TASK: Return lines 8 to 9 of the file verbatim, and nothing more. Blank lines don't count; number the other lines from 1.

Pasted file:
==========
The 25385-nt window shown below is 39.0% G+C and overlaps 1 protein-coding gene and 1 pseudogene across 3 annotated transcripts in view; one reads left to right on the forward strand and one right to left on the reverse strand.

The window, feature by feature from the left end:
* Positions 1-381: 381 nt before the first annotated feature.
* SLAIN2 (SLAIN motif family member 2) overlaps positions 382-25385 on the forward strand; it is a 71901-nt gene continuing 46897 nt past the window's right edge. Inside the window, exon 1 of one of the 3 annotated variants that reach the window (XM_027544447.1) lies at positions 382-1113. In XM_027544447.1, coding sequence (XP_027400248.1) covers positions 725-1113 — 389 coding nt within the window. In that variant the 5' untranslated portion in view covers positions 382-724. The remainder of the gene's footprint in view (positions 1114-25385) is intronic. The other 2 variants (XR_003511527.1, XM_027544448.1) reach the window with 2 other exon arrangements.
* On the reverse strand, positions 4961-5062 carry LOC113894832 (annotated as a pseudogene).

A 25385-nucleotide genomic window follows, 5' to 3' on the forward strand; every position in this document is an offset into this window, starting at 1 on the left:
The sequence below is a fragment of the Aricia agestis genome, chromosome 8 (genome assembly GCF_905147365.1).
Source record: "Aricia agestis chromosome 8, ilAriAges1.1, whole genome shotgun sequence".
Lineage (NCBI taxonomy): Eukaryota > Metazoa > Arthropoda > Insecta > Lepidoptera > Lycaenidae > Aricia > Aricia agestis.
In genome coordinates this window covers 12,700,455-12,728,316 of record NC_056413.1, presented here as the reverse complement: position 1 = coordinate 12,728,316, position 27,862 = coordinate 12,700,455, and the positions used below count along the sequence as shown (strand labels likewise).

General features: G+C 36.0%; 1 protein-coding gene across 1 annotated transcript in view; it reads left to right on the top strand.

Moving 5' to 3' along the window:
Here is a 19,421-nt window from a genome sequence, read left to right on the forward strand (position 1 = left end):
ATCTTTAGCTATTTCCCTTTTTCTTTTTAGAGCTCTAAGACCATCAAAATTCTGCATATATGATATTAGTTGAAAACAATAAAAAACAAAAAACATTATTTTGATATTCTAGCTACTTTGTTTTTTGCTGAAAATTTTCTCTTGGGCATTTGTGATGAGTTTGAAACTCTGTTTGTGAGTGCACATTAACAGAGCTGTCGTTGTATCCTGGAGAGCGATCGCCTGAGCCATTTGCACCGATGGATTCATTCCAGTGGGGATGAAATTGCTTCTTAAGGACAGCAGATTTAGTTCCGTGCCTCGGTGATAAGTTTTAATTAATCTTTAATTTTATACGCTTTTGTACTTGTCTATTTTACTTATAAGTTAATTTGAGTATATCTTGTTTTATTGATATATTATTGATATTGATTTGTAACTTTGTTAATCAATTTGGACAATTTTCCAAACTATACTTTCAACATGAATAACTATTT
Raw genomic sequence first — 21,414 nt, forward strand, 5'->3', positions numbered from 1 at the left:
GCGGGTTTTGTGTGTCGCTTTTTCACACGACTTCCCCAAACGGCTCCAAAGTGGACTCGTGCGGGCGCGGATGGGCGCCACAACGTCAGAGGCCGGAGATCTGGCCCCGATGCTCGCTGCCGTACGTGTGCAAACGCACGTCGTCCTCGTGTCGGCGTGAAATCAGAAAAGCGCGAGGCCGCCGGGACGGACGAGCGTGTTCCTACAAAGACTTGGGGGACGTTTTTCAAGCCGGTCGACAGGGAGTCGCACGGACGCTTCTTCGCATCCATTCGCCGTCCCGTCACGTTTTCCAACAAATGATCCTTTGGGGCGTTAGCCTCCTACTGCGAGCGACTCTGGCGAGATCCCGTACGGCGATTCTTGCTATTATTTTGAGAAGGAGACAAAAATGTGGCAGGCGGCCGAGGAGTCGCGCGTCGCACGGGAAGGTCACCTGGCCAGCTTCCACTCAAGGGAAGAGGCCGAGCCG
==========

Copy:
Source record: "Aricia agestis chromosome 8, ilAriAges1.1, whole genome shotgun sequence".
Lineage (NCBI taxonomy): Eukaryota > Metazoa > Arthropoda > Insecta > Lepidoptera > Lycaenidae > Aricia > Aricia agestis.